Are Distractions Keeping You From God?

It’s Lent.

The 40 days from Ash Wednesday to Easter.
(46 for the truly committed who don’t take Sundays off.)
Time to connect with God in a personal way and
consider what Christ’s gift of salvation really means.

I know, I know, Lent is largely a practice of liturgical denominations.

What if we each took this Lenten season to
engage with God
asking for more of his presence?

That’s what I did.

Out of quiet desperation to hear from God
more often and more clearly,
I declared my Lenten season would be television free.


This is BIG, Girlfriend.

I love television.
I spend hours and hours with television.
We’re tight and breaking up with it was not an easy decision.

NO weekly network shows.

NO Food Network cable

NO Netflix.


Knowing how it calls to me like a long lost friend in moments of
fatigue, boredom and procrastination,
I knew I had to CANCEL my subscription to Netflix.

End it.
e done.
No Access.
No more or British dramas, hilarious sitcoms, or mysterious whodunits.

Heaven help me!

The first couple days I thought, What was I thinking?
Why didn’t I choose something easier like
reading the Bible in its original language or
running a marathon or
solving world hunger?

Now a week into Lent, I know the answer.

God wants me to be hungry for him.
To have time and a quiet space to hear him.
When I long for a Netflix fix
(oh, and I do long for it),
God is calling me to long for him.

Instead of pondering and worrying about how fictitious characters
are going to get out of their jam or
what’s going to happen in the next episode,
God wants me to think about how he has rescued me!
To lean into his faithfulness for my future.

Instead of Just one more episode,
I have time to read,
call a friend,
sit reflectively,
exercise, (well, I hardly ever think that) but you get the idea.

More and more,
I am hearing God’s whisper traipse across the backyard of my brain.
I feel his presence as I read his words in my Bible.
I am filled with love and wonder and wisdom.

Steve Harmon says,
“Everyone wants to be transformed, but nobody wants to change.”

Loosely defined, Lent time of repentance, fasting and preparation for the coming of Easter.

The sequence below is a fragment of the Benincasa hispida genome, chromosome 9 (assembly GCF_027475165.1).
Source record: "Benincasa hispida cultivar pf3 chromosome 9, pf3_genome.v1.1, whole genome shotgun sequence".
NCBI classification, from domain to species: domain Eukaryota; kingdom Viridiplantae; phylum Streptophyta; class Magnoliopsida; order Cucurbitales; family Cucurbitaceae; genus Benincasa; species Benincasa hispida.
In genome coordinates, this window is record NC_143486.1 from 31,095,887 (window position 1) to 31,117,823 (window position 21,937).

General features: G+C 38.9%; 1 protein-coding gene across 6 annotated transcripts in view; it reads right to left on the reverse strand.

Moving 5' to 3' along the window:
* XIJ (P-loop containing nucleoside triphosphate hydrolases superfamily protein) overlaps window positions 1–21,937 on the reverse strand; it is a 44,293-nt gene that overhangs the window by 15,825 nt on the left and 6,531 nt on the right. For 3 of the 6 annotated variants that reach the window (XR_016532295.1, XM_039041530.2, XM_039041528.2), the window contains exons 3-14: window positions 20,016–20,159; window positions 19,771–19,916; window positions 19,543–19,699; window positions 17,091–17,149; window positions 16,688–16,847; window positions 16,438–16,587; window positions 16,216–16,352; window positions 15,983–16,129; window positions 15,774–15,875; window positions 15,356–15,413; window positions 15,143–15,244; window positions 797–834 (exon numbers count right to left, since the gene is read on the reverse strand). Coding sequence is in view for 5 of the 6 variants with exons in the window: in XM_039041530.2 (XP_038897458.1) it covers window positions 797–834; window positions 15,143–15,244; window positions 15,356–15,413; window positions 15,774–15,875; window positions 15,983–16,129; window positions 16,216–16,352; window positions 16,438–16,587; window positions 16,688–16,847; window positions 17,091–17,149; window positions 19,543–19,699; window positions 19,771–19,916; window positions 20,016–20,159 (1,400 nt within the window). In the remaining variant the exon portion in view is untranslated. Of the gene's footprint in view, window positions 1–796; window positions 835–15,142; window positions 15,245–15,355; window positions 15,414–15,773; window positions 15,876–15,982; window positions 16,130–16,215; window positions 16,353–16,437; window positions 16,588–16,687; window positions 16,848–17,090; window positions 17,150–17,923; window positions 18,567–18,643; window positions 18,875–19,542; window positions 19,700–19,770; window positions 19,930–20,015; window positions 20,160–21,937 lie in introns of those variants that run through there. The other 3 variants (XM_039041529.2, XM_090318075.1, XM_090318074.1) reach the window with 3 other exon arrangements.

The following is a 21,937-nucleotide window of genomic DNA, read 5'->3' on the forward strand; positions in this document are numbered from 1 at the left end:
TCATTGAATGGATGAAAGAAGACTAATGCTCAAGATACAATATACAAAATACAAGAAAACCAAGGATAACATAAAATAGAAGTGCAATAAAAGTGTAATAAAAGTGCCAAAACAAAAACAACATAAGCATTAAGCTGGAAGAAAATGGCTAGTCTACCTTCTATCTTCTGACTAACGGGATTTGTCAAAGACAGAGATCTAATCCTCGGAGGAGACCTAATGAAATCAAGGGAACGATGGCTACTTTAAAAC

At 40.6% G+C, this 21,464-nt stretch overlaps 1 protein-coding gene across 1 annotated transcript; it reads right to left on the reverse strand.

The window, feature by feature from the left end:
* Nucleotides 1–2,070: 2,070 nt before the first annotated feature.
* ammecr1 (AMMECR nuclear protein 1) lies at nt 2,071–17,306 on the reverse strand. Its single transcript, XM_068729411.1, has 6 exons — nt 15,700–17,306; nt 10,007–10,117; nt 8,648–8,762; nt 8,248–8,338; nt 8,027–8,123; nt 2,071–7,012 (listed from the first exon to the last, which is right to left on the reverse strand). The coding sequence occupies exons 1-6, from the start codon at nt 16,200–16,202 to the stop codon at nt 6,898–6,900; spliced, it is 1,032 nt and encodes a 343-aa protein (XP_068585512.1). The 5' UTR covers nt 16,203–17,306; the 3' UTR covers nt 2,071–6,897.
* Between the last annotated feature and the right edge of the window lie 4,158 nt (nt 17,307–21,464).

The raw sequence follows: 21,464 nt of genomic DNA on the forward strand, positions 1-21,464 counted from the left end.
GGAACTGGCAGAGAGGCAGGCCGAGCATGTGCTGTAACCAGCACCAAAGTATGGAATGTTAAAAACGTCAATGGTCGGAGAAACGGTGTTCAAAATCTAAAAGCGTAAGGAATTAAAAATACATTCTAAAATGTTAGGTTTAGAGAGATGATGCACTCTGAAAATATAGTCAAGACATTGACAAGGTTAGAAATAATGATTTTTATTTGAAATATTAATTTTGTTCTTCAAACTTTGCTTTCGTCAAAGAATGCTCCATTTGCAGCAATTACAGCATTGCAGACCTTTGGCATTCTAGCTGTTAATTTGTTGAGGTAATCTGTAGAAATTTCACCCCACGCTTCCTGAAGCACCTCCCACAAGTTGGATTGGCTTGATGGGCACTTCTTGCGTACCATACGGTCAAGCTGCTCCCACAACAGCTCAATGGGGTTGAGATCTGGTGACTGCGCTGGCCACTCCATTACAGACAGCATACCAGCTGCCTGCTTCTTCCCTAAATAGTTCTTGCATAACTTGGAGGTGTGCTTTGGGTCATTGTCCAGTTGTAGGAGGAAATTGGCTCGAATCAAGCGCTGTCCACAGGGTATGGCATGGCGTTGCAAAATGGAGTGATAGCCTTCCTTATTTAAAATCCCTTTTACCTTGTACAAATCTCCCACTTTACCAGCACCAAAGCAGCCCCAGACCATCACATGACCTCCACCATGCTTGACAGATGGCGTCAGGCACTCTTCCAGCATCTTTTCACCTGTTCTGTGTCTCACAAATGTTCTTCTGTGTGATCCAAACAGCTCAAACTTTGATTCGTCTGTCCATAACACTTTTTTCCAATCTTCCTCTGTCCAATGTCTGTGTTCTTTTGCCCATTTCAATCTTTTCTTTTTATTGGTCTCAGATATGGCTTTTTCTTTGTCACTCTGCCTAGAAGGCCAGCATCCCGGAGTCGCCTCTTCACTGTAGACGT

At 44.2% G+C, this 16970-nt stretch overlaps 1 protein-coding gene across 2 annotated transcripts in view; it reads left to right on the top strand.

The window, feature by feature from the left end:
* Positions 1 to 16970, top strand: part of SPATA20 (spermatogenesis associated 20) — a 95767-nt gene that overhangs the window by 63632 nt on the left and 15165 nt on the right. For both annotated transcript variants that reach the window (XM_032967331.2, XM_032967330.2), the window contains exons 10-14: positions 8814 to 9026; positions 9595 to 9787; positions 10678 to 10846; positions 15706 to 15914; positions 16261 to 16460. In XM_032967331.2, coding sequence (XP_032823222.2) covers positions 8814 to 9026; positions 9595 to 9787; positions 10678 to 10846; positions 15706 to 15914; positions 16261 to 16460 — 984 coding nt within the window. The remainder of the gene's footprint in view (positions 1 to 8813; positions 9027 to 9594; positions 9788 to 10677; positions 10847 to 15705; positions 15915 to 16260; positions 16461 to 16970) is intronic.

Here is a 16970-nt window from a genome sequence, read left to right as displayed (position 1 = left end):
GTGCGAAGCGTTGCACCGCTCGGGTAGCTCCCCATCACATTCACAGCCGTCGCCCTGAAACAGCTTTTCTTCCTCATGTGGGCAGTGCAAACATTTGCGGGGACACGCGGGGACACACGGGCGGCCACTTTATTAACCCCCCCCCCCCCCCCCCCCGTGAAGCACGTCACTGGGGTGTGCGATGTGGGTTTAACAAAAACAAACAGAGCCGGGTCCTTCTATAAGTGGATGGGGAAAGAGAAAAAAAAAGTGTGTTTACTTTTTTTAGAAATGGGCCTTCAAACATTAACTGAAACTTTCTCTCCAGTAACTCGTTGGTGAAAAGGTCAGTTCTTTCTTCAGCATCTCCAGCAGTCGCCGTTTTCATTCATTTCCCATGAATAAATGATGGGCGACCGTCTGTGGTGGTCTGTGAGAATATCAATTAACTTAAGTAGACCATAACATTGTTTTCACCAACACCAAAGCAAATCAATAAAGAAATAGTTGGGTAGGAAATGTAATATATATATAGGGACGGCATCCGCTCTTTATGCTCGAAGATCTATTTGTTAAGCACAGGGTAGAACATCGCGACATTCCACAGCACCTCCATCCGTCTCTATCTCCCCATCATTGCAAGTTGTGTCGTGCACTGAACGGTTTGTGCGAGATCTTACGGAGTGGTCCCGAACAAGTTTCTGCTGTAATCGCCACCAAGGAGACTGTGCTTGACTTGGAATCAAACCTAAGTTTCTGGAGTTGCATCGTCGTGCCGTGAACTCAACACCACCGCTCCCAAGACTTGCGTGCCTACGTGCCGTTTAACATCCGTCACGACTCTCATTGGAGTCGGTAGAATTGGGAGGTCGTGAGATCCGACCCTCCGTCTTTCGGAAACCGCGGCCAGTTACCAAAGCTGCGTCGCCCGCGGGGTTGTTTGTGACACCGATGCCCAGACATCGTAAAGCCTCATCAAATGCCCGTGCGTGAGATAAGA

It is a time of self-examination and reflection.
It’s the time to consider who God is, what he’s done, and how to respond to him.
It’s the golden opportunity to institute a change that could
revolutionize your thinking, your spirit and your life.

So, what if we all gave the rest of the 40-46 days of Lent to engage with God?
To truly reflect on the cost of our personal salvation?
To be thankful for our redemption?
To remember what it looks like to experience grace and pass it on?

It’s not too late to join in the Lenten season.

Ask God what you can
give up or start up or
sacrifice or incorporate
to experience his presence in a more powerful way.

Then, prepare to be amazed.

Scripture Refresher: Finally, brothers and sisters, whatever is true, whatever is noble, whatever is right, whatever is pure, whatever is lovely, whatever is admirable—if anything is excellent or praiseworthy—think about such things. Philippians 4:8 (NIV)

Prayer: Oh God, I want to know you more. I want to hear your still small voice. I want to see you  move in my life and the lives of others.  Help me find you in this world that contends for my every minute and attention. I want to let go of that which keeps me distant and questioning.  Meet me in the space I create this Lenten season.  In Jesus’ Name. Amen.


  1. […] of me is relieved that Lent is nearly over so I can resume the consumption of chocolate and binge watch […]

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